December 2013: All CI testing completed, he is recommended for a double implant with surgeries one at a time, 6-12 months apart. Let the scheduling process for surgery begin.
January through March 2014: Dave and I spent numerous hours on the phone with the schedulers and the insurance following up, making sure things were moving forward, etc. Finally on March 23rd (3 days after Ryan's 2nd birthday), we found out there was an opening in the OR and he could get in for surgery one week later.
March 30, 2014: The House Institute doctor attempted to implant the device and wasn't able to because once he opened up Ryan's ear he found thick mucous inside the middle ear that no one had detected from the outside. There was no outward sign of infection, no fever, redness, nothing. This was probably just something that had accumulated throughout the flu season and become a chronic issue.
April-June 2014: Meet with various ENTs (I say various because we'd meet with one and they would inform us they were no longer in our insurance network, so we'd have to find another one, and so on). They tried numerous courses of antibiotics to remove the chronic fluid in his ears, to no avail. So in the end of June he went under anesthesia to get tubes placed in his ears. The procedure was successful and he did great, but the doctor came out after and informed us that there was no fluid in there when he put the tubes in. Go figure.
Summer 2014: We began the search for a new CI surgeon because our doctor at the House Institute was no longer in our insurance network. We actually got a call from our former ENT at CHOC because they were starting a CI program there and they knew Ryan was a candidate. We were ecstatic and figured that maybe this was why things hadn't been working out in LA so far because now he could have everything done close to home with doctors who know him. Unfortunately, the doctor was in a car accident in August and injured his legs and wouldn't be able to perform surgery until at least November (oh man, this just made a light bulb go off since it's November 1st right now!). So, we continued our search for a surgeon because we really wanted to get Ryan in before flu season. He's been tested, he's a candidate, and he's healthy and ready. And the longer we wait, the more he falls behind developmentally.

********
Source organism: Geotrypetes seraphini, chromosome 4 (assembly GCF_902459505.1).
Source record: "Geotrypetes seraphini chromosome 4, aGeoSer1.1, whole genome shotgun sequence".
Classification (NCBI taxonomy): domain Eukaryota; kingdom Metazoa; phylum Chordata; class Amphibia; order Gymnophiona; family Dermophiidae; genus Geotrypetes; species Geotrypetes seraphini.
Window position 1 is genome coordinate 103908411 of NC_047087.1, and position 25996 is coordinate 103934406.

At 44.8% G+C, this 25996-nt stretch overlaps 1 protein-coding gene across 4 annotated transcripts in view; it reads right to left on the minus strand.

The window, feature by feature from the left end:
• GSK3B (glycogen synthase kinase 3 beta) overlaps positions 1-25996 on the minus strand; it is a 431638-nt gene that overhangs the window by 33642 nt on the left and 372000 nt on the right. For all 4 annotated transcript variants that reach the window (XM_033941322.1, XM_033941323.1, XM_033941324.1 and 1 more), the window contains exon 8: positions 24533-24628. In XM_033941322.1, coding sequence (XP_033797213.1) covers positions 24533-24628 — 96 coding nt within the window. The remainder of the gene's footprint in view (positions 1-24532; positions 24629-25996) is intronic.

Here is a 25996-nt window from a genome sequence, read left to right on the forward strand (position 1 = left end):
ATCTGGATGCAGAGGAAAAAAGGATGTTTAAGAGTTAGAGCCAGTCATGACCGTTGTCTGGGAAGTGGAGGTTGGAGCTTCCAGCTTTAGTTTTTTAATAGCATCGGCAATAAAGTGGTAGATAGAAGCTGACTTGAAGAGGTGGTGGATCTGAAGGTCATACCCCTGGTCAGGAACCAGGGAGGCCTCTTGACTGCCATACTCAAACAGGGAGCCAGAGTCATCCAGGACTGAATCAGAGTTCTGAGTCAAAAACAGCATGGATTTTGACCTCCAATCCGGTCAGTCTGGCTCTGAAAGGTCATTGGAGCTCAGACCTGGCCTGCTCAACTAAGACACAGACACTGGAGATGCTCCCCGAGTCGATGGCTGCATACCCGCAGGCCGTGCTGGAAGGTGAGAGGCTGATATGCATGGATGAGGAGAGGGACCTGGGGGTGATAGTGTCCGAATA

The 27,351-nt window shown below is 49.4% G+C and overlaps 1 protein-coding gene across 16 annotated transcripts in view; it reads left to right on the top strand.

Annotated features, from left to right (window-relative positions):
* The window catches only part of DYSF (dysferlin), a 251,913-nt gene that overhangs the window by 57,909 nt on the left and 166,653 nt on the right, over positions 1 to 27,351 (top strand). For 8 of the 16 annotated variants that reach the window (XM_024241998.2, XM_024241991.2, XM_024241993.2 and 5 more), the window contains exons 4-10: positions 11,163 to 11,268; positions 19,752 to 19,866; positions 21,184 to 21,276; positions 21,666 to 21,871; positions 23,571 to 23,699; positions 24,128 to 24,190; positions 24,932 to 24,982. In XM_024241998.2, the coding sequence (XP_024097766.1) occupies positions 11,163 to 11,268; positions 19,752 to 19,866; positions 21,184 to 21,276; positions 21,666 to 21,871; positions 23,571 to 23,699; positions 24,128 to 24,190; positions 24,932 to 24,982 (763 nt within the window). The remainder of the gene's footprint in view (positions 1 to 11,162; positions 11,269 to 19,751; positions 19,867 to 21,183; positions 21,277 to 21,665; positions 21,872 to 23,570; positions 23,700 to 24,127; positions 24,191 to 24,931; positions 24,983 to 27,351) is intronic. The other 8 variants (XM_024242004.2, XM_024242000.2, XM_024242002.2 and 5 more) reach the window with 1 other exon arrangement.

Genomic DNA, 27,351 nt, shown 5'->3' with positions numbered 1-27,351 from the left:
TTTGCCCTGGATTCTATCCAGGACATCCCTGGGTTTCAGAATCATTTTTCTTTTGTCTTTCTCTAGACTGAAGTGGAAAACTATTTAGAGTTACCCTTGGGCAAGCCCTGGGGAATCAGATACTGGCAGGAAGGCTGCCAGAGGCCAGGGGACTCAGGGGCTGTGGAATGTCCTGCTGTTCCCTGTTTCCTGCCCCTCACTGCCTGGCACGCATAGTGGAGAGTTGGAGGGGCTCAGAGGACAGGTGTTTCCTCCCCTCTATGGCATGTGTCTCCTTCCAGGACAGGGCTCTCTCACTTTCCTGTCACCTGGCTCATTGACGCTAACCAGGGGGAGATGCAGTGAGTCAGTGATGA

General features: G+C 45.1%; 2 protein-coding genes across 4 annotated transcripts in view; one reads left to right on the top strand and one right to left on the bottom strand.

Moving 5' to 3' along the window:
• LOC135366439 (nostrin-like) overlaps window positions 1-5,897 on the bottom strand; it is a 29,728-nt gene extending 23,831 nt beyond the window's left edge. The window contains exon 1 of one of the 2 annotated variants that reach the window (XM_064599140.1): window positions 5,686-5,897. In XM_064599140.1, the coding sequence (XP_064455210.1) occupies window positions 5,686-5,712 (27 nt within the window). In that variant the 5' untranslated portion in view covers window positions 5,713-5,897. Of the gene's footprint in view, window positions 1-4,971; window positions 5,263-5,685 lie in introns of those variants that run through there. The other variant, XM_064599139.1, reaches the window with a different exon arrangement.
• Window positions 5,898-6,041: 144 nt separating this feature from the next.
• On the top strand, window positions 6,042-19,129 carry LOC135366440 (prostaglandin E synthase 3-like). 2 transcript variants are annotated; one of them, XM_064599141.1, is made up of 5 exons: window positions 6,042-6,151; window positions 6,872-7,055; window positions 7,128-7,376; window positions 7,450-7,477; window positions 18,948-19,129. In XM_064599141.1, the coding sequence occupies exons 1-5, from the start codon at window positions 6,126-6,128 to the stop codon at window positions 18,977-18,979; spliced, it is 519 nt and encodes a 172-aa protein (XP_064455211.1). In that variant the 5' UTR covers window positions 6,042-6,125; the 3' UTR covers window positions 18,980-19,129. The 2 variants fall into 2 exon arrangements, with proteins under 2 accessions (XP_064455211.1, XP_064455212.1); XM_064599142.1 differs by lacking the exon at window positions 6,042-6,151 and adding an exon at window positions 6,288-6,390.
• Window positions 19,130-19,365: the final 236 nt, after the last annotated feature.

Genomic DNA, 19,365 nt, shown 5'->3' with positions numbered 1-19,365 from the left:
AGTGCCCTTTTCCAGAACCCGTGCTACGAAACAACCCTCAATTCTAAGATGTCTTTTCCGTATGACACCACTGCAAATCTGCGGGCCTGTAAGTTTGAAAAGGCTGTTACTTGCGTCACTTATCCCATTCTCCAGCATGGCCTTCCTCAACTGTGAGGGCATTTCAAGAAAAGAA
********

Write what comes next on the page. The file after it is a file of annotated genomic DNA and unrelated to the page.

September 2014: On the 2nd of this month, we met with our current surgeon at UCLA for the first time. We explained all that I've written here and our incredibly difficult journey to get our son a cochlear implant so far, and the doctor was amazingly supportive and understanding. He explained that he has a very busy schedule and is already booking surgeries out into November, but he would do his best to get Ryan in for surgery before flu season hits (which in SoCal is officially Nov. 1st, but illnesses always show up sooner).
We jumped through every hoop. We drove out for more audiological tests even though we'd already been through everything less than a year prior, they wanted to test him themselves. So we obliged. When I hadn't received a call from the surgery scheduler by the end of September, I called them. And I found out they hadn't even turned in the authorization request to our insurance yet!! That's when I realized we'd have to be doing much more on our end to get this scheduled.
So I called constantly. I know I was *that* mom, but you get to a point when you have a medically complicated kid that you just can't care anymore if you're annoying people with your calls. This is how the system works. Here's how a typical interaction would go: